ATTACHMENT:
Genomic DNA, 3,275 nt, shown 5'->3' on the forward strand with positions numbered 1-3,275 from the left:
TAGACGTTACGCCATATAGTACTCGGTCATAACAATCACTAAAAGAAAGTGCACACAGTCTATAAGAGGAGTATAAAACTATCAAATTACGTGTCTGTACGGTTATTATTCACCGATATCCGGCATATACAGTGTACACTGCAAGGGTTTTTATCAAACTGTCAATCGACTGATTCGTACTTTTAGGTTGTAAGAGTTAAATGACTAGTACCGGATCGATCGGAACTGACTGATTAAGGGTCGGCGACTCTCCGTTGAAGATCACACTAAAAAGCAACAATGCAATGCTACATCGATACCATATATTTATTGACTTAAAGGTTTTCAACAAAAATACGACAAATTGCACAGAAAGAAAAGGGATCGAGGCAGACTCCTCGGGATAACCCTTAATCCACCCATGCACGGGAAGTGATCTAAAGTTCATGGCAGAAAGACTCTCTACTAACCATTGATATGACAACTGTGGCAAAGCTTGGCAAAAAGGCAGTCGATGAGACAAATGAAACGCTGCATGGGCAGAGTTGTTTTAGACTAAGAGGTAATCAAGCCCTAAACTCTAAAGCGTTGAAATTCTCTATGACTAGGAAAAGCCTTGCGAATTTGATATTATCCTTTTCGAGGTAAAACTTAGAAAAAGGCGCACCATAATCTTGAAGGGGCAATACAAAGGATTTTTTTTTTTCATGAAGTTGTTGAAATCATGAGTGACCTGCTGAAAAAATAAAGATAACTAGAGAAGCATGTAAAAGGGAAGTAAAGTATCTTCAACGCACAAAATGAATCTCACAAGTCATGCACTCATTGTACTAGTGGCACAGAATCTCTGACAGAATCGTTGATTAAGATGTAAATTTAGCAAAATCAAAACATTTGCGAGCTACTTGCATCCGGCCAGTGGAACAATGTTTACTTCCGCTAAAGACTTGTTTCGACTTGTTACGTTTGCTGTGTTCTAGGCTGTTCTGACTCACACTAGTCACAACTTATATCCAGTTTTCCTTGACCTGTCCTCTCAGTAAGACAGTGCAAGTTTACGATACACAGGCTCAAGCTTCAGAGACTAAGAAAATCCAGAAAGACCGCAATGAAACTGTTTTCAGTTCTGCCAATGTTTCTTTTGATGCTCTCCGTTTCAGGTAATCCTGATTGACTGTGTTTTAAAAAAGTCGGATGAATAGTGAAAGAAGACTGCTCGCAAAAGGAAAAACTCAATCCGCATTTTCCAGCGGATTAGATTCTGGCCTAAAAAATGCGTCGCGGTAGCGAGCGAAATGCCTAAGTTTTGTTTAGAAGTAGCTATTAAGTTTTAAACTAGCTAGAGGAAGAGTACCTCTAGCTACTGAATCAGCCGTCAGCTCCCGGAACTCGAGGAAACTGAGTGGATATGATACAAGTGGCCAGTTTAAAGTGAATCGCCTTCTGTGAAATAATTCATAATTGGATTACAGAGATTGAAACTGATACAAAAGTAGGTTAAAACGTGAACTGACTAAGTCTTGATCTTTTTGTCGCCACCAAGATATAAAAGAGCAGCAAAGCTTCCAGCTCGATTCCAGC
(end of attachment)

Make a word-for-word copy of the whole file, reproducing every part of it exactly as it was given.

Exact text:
Genomic DNA, 3,275 nt, shown 5'->3' on the forward strand with positions numbered 1-3,275 from the left:
TAGACGTTACGCCATATAGTACTCGGTCATAACAATCACTAAAAGAAAGTGCACACAGTCTATAAGAGGAGTATAAAACTATCAAATTACGTGTCTGTACGGTTATTATTCACCGATATCCGGCATATACAGTGTACACTGCAAGGGTTTTTATCAAACTGTCAATCGACTGATTCGTACTTTTAGGTTGTAAGAGTTAAATGACTAGTACCGGATCGATCGGAACTGACTGATTAAGGGTCGGCGACTCTCCGTTGAAGATCACACTAAAAAGCAACAATGCAATGCTACATCGATACCATATATTTATTGACTTAAAGGTTTTCAACAAAAATACGACAAATTGCACAGAAAGAAAAGGGATCGAGGCAGACTCCTCGGGATAACCCTTAATCCACCCATGCACGGGAAGTGATCTAAAGTTCATGGCAGAAAGACTCTCTACTAACCATTGATATGACAACTGTGGCAAAGCTTGGCAAAAAGGCAGTCGATGAGACAAATGAAACGCTGCATGGGCAGAGTTGTTTTAGACTAAGAGGTAATCAAGCCCTAAACTCTAAAGCGTTGAAATTCTCTATGACTAGGAAAAGCCTTGCGAATTTGATATTATCCTTTTCGAGGTAAAACTTAGAAAAAGGCGCACCATAATCTTGAAGGGGCAATACAAAGGATTTTTTTTTTTCATGAAGTTGTTGAAATCATGAGTGACCTGCTGAAAAAATAAAGATAACTAGAGAAGCATGTAAAAGGGAAGTAAAGTATCTTCAACGCACAAAATGAATCTCACAAGTCATGCACTCATTGTACTAGTGGCACAGAATCTCTGACAGAATCGTTGATTAAGATGTAAATTTAGCAAAATCAAAACATTTGCGAGCTACTTGCATCCGGCCAGTGGAACAATGTTTACTTCCGCTAAAGACTTGTTTCGACTTGTTACGTTTGCTGTGTTCTAGGCTGTTCTGACTCACACTAGTCACAACTTATATCCAGTTTTCCTTGACCTGTCCTCTCAGTAAGACAGTGCAAGTTTACGATACACAGGCTCAAGCTTCAGAGACTAAGAAAATCCAGAAAGACCGCAATGAAACTGTTTTCAGTTCTGCCAATGTTTCTTTTGATGCTCTCCGTTTCAGGTAATCCTGATTGACTGTGTTTTAAAAAAGTCGGATGAATAGTGAAAGAAGACTGCTCGCAAAAGGAAAAACTCAATCCGCATTTTCCAGCGGATTAGATTCTGGCCTAAAAAATGCGTCGCGGTAGCGAGCGAAATGCCTAAGTTTTGTTTAGAAGTAGCTATTAAGTTTTAAACTAGCTAGAGGAAGAGTACCTCTAGCTACTGAATCAGCCGTCAGCTCCCGGAACTCGAGGAAACTGAGTGGATATGATACAAGTGGCCAGTTTAAAGTGAATCGCCTTCTGTGAAATAATTCATAATTGGATTACAGAGATTGAAACTGATACAAAAGTAGGTTAAAACGTGAACTGACTAAGTCTTGATCTTTTTGTCGCCACCAAGATATAAAAGAGCAGCAAAGCTTCCAGCTCGATTCCAGC